As of June 15, the figures released Sunday showed, the U.S. central bank had bought $37 million worth of energy and utility company debt, including millions each from ExxonMobil, Chevron, and Energy Transfer Operating, the energy infrastructure company behind the Dakota Access Pipeline. Energy companies and investor-owned utilities make up nearly 18 percent of purchases so far. The Fed’s other recently released information—the components of its Broad Market Index, which indicate the corporate bonds the Fed intends to purchase and on what scale—offers a preview of what’s to come: big relief to the world’s largest car companies, as well as to BP and other fossil fuel interests, including Southern Company, Halliburton, and the controversial energy infrastructure firms Kinder Morgan and Enbridge.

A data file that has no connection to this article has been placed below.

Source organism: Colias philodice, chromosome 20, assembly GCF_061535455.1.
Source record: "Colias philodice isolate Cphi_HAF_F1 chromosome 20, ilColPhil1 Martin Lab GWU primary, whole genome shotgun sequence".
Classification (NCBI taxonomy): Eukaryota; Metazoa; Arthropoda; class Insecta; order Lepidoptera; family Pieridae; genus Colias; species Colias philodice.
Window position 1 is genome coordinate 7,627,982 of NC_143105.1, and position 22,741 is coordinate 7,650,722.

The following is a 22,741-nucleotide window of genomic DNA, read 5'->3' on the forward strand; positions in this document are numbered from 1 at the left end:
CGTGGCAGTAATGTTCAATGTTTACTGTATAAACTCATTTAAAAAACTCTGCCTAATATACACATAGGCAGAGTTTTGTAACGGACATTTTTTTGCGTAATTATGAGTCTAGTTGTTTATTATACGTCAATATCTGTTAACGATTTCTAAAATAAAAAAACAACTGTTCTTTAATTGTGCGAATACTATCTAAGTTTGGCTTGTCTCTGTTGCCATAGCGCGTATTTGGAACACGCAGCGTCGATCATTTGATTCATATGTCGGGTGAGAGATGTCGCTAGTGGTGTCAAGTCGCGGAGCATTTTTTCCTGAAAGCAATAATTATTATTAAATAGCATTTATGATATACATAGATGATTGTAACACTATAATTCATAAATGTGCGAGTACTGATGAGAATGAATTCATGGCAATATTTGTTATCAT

One of the companies whose debt the Fed has already purchased, Diamondback Energy, has long been rated a non-investment-grade or junk bond by Moody’s. But because the other two main bond-rating agencies have each deemed Diamondback investment grade, it qualifies for a bailout. If the Fed continues on this path, the U.K.-based think tank InfluenceMap has calculated that the Fed could be saddled with $19 billion worth of high-risk fossil fuel bonds, $4 billion of which could prop up companies that would otherwise go out of business. There may be even more relief to such companies coming soon. The Fed’s primary market facility—in which it will purchase bonds directly from companies, rather than purchasing bonds companies have already put onto the market—began operating on Monday.